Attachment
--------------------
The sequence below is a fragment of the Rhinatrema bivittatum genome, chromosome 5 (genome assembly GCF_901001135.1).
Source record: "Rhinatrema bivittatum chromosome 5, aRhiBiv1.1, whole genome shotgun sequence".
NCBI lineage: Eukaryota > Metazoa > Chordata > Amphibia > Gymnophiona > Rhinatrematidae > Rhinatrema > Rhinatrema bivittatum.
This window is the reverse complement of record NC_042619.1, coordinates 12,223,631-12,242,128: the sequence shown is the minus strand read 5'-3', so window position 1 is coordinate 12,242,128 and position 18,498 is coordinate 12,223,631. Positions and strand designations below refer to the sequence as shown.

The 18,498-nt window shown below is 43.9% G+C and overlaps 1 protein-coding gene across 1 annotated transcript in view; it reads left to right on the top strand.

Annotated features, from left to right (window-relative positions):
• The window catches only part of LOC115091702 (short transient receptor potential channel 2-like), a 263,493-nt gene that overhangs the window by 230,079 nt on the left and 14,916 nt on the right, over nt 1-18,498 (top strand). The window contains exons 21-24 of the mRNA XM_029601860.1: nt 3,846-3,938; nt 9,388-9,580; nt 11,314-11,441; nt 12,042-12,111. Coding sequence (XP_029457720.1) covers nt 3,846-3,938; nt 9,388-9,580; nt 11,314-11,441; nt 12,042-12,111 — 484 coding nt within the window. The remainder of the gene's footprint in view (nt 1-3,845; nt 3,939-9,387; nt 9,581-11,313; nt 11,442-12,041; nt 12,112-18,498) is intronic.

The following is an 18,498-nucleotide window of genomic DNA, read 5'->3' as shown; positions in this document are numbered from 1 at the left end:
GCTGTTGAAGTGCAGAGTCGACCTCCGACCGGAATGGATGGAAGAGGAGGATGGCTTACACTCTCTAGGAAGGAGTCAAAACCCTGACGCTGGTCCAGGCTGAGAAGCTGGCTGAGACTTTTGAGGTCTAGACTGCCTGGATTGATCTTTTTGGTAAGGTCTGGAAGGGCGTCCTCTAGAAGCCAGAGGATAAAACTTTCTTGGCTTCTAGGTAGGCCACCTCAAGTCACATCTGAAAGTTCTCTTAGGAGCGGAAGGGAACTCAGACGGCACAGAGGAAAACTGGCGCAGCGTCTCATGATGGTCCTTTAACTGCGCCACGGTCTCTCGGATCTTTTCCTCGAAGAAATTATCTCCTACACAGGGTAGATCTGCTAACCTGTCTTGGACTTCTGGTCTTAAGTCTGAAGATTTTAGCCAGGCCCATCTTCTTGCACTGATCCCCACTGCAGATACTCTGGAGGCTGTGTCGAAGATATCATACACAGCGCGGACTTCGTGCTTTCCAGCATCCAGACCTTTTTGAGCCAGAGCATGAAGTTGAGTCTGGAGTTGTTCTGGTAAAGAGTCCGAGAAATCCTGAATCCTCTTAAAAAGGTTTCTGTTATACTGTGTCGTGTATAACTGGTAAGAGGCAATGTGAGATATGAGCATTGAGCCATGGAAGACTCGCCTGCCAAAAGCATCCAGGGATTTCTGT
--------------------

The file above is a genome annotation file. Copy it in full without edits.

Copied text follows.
The sequence below is a fragment of the Rhinatrema bivittatum genome, chromosome 5 (genome assembly GCF_901001135.1).
Source record: "Rhinatrema bivittatum chromosome 5, aRhiBiv1.1, whole genome shotgun sequence".
NCBI lineage: Eukaryota > Metazoa > Chordata > Amphibia > Gymnophiona > Rhinatrematidae > Rhinatrema > Rhinatrema bivittatum.
This window is the reverse complement of record NC_042619.1, coordinates 12,223,631-12,242,128: the sequence shown is the minus strand read 5'-3', so window position 1 is coordinate 12,242,128 and position 18,498 is coordinate 12,223,631. Positions and strand designations below refer to the sequence as shown.

The 18,498-nt window shown below is 43.9% G+C and overlaps 1 protein-coding gene across 1 annotated transcript in view; it reads left to right on the top strand.

Annotated features, from left to right (window-relative positions):
• The window catches only part of LOC115091702 (short transient receptor potential channel 2-like), a 263,493-nt gene that overhangs the window by 230,079 nt on the left and 14,916 nt on the right, over nt 1-18,498 (top strand). The window contains exons 21-24 of the mRNA XM_029601860.1: nt 3,846-3,938; nt 9,388-9,580; nt 11,314-11,441; nt 12,042-12,111. Coding sequence (XP_029457720.1) covers nt 3,846-3,938; nt 9,388-9,580; nt 11,314-11,441; nt 12,042-12,111 — 484 coding nt within the window. The remainder of the gene's footprint in view (nt 1-3,845; nt 3,939-9,387; nt 9,581-11,313; nt 11,442-12,041; nt 12,112-18,498) is intronic.

The following is an 18,498-nucleotide window of genomic DNA, read 5'->3' as shown; positions in this document are numbered from 1 at the left end:
GCTGTTGAAGTGCAGAGTCGACCTCCGACCGGAATGGATGGAAGAGGAGGATGGCTTACACTCTCTAGGAAGGAGTCAAAACCCTGACGCTGGTCCAGGCTGAGAAGCTGGCTGAGACTTTTGAGGTCTAGACTGCCTGGATTGATCTTTTTGGTAAGGTCTGGAAGGGCGTCCTCTAGAAGCCAGAGGATAAAACTTTCTTGGCTTCTAGGTAGGCCACCTCAAGTCACATCTGAAAGTTCTCTTAGGAGCGGAAGGGAACTCAGACGGCACAGAGGAAAACTGGCGCAGCGTCTCATGATGGTCCTTTAACTGCGCCACGGTCTCTCGGATCTTTTCCTCGAAGAAATTATCTCCTACACAGGGTAGATCTGCTAACCTGTCTTGGACTTCTGGTCTTAAGTCTGAAGATTTTAGCCAGGCCCATCTTCTTGCACTGATCCCCACTGCAGATACTCTGGAGGCTGTGTCGAAGATATCATACACAGCGCGGACTTCGTGCTTTCCAGCATCCAGACCTTTTTGAGCCAGAGCATGAAGTTGAGTCTGGAGTTGTTCTGGTAAAGAGTCCGAGAAATCCTGAATCCTCTTAAAAAGGTTTCTGTTATACTGTGTCGTGTATAACTGGTAAGAGGCAATGTGAGATATGAGCATTGAGCCATGGAAGACTCGCCTGCCAAAAGCATCCAGGGATTTCTGT